Oligodendrocyte extracellular vesicles: a novel therapy for CNS autoimmunity. Current therapies for multiple sclerosis (MS) target the immune system in an antigen (Ag)-nonspecific manner, with potentialy serious side effects due to systemic immunosuppression. A longstanding goal in MS research is to devise an Ag-specific therapy that would suppress only harmful immune responses, while leaving the rest of the immune system intact. The prerequisite for Ag-specific therapy is identification of the target Ag. MS pathogenesis is widely believed to be driven by autoimmunity against myelin Ags. However, the relevant Ag(s) in MS remains speculative, with the possibility that these Ags differ among patients, and over time in the same patient. Numerous approaches for Ag-specific suppression of autoimmune neuroinflammation have been proven in experimental autoimmune encephalomyelitis (EAE), an animal model of MS. These approaches rely on re- establishing peripheral tolerance for self-Ag by delivering the same self-Ag in a non-inflammatory context (eg. in PBS) via various routes, such as intravenous (i.v.), oral, or nasal. However, translation of these experimental strategies into MS therapy has been hampered by uncertainty about the relevant Ags in MS patients. In addressing this issue, we reasoned that if for tolerance induction we used oligodendrocyte (Ol)-derived extracellular vesicles (Ol-EVs), which naturally contain most or all of the myelin Ags, it would be unnecessary to identify the relevant myelin Ag(s) in each patient. Further, we also posited that i.v. injection of Ol-EVs will suppress EAE, similar to well-documented i.v. tolerance induction by free self-peptide. Indeed, our data show that Ol-EVs contained all the relevant myelin Ags and upon i.v. injection ameliorated ongoing EAE in an Ag- dependent manner, suggesting that Ol-EVs can be a universal therapeutic agent for MS. Based on these and additional preliminary data, we hypothesize that human and mouse Ol-EVs contain all relevant myelin Ags, and upon i.v. administration will ameliorate EAE induced by various myelin Ags. We additionally hypothesize that this effect is Ag-dependent and mediated by the IFN-?/IL-27/PD-L1 axis. This hypothesis will be tested in the following specific aims:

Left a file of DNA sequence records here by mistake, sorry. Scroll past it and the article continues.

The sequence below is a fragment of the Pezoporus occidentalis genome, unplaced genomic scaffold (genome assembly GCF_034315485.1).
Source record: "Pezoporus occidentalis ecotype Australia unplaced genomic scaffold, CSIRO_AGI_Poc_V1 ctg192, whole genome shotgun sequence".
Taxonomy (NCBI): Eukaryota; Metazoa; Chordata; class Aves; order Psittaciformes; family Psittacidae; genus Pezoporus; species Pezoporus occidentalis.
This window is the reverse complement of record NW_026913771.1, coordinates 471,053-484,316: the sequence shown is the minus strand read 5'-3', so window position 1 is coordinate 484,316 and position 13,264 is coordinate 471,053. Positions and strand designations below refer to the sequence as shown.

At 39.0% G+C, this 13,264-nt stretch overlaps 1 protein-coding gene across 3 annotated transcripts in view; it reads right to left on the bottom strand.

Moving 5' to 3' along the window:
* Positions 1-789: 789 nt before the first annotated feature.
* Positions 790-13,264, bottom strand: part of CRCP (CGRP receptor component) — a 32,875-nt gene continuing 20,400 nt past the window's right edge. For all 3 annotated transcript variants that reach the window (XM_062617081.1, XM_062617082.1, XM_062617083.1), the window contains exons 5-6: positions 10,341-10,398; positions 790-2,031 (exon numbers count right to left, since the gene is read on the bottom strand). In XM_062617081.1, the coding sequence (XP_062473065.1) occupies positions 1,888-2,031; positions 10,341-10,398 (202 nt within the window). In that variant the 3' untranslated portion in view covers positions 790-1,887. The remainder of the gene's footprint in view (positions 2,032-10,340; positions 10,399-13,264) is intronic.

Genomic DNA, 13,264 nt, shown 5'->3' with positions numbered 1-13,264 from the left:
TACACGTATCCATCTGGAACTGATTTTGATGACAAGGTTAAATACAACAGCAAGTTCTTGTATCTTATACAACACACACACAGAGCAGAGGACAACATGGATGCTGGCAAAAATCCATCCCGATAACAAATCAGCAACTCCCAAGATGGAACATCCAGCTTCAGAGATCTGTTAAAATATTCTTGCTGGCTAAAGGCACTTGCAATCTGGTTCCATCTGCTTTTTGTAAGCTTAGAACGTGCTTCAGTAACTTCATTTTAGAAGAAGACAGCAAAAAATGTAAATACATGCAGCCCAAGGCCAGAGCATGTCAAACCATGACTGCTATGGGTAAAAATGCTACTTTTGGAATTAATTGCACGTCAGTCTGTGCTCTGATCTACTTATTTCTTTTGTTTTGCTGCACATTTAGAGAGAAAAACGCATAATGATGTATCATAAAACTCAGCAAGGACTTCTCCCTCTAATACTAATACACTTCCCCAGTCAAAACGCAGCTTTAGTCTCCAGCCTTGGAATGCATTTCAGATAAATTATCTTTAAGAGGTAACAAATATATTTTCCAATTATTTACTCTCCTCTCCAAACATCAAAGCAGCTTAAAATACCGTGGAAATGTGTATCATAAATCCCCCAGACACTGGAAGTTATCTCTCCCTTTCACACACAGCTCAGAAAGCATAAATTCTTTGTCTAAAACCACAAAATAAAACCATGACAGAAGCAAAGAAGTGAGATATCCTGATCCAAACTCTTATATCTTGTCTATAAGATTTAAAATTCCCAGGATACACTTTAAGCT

Aim 1. To determine the therapeutic efficacy of Ol-EVs in several EAE models. Since the significance of this project is to study Ol-EVs as a potential therapy for MS, and we do not know the relevant Ag(s) in MS, we will test the hypothesis that OL-EVs/i.v. can suppress EAE induced by any myelin Ag, because all the relevant Ags are present in OL-EVs.
Aim 2. To define the mechanism of EAE suppression by Ol-EVs. Our preliminary data provide a basis for the hypothesis that Ol-EVs/i.v. induce tolerogenic APCs, which diminish pathogenic Th cell response and suppress EAE via expression of immunoregulatory molecules.
Aim 3. To study the effects of human Ol-EVs in human myelin Ag-induced EAE, and in humanized mice. We will optimize production of human Ol-EVs, and test the hypothesis that human Ol-EVs/i.v. have adequate therapeutic efficacy in EAE models, and in humanized mice to determine if findings in mice are paralleled in this human-like system.
Current therapies for multiple sclerosis (MS) suppress the immune system in general, which can cause serious side effects. We propose to study the use of particles (extracellular vesicles) released by cells that produce myelin, which is damaged by the immune system in MS. Our findings in MS-like disease in mice show that these particles suppress immunity against myelin, without general suppression of the immune system, which would be advantageous over current therapies for MS.